Juul prepares to fight San Francisco

Remember the douchy Juul CEO who is so awfully, terribly sorry that teenagers use his product?

Well, while researching douche-bro, I found out he’s preparing to go to war with San Francisco.

San Francisco a few weeks ago was the first major city in the U.S. to ban sales of e-cig products.

Ironically, Juul, the No. 1 e-cig company in the world (it is actually partly owned by Altria, which makes Marlboro cigarettes), is based in San Francisco.

Douche-bro CEO Kevin Burns, who is so awfully sorry teens use his product after his company aggressively marketed Juuls on social media for years, said Juul is not leaving San Francisco.

From the San Francisco Chronicle:

  • As San Francisco officials prepare to consider a bill that would suspend the sale of e-cigarettes in the city, the CEO of Juul Labs — the controversial, homegrown company that sells the majority of e-cigarettes in the U.S. — said he’s committed to keeping the business and its fast-growing workforce in San Francisco.

“Yes, we’re staying,” Juul CEO Kevin Burns said Thursday in a wide-ranging interview with The Chronicle’s editorial board. “San Francisco is our home. We want to be in San Francisco. We have 1,200 employees in San Francisco, a huge talent base in San Francisco. We want to be a resident, and I’m hopeful we’ll find a way to be a resident.”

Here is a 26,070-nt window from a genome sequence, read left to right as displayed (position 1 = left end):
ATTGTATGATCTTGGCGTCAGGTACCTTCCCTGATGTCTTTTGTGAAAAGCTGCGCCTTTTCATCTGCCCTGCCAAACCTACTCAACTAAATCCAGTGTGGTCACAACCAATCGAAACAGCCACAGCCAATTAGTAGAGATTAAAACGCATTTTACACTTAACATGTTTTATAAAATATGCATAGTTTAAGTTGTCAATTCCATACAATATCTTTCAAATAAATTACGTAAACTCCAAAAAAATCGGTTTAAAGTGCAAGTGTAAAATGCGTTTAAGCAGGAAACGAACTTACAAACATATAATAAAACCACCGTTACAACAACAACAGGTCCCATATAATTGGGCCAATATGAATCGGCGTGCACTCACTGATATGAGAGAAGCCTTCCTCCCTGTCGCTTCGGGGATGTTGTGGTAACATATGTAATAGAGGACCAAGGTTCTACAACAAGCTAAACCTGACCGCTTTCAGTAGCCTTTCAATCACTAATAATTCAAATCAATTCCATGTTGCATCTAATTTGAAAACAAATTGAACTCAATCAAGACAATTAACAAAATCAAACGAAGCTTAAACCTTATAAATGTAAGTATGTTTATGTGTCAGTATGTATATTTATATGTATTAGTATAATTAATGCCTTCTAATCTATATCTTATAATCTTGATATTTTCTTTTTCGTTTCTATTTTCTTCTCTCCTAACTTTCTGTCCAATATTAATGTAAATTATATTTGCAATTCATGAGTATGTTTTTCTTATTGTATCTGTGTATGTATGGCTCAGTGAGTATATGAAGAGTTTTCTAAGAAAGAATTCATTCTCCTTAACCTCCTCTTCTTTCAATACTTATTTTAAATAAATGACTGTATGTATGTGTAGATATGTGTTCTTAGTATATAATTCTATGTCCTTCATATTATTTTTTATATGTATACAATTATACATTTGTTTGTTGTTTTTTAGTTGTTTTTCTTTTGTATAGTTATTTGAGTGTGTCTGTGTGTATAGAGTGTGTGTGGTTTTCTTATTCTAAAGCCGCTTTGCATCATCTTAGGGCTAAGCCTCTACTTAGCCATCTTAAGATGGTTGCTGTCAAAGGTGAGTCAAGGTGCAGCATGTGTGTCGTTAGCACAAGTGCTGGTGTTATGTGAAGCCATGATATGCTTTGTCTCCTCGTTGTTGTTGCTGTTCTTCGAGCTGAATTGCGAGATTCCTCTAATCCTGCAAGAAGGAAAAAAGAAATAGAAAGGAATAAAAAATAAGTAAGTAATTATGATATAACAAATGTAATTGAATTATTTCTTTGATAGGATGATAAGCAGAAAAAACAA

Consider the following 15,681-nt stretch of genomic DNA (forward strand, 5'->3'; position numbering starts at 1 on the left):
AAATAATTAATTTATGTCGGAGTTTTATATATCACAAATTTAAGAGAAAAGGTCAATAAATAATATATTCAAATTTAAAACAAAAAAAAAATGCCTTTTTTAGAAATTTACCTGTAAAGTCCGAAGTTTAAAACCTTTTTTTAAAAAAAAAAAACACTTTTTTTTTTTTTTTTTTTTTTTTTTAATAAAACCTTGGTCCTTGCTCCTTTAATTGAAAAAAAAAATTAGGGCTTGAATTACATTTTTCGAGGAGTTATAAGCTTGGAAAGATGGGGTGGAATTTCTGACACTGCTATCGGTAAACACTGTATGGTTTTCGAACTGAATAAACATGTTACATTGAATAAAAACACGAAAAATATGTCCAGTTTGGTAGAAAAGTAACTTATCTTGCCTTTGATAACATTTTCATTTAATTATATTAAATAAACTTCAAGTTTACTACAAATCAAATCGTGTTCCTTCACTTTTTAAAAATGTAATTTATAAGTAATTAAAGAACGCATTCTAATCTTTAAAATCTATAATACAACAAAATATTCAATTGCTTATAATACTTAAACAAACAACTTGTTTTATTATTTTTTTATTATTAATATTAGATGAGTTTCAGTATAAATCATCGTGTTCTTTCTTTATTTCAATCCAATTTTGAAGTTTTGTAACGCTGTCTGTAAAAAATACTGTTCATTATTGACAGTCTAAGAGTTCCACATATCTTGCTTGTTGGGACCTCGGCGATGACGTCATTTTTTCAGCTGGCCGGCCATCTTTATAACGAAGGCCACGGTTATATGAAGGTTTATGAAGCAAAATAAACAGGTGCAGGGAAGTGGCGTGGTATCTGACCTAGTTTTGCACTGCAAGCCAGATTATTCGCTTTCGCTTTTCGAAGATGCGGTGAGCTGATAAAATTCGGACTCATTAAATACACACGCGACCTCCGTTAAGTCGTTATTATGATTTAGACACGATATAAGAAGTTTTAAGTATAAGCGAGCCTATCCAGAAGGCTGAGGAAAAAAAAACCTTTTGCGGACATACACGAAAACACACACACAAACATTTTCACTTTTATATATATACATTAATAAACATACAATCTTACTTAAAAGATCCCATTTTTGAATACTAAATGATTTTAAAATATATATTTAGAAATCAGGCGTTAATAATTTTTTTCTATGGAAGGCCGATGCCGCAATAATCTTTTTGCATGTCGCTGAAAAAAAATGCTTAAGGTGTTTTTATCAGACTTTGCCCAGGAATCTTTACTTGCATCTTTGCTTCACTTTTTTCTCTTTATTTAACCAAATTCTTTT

And beyond that, Juul is going to fight the city’s ban on selling vaping products. The company is sponsoring a sneaky voter initiative that is being presented as an anti-tobacco initiative. What it really is is a backdoor attempt to override San Francisco’s ban on e-cigarette sales.

From the Chronicle:

Juul wants to place an initiative on the November ballot that would essentially override [San Francisco’s e-cig sales ban], if it is passed, by ensuring that e-cigarettes could continue to be sold in San Francisco. The ballot measure is being framed as an attempt to further restrict tobacco sales to minors, but most of those restrictions are already in place under state law.

Tobacco industry critics say Juul has used deceptive language, trying to frame the initiative as the last word in tobacco regulation in San Francisco by including the words “Comprehensive regulation of vapor products … the provisions of this initiative may only be amended by a vote of the people.”

Juul said the ballot measure, if passed, would prevent the Board of Supervisors from enacting an e-cigarette ban in the future — but it would not negate tobacco laws the city has already enacted, such as a ban on flavored tobacco that voters passed last year.

Oh, sneaky, sneaky, sneaky bastards, using the same sneaky doublespeak techniques that their overlord Altria and Philip Morris have used for years.

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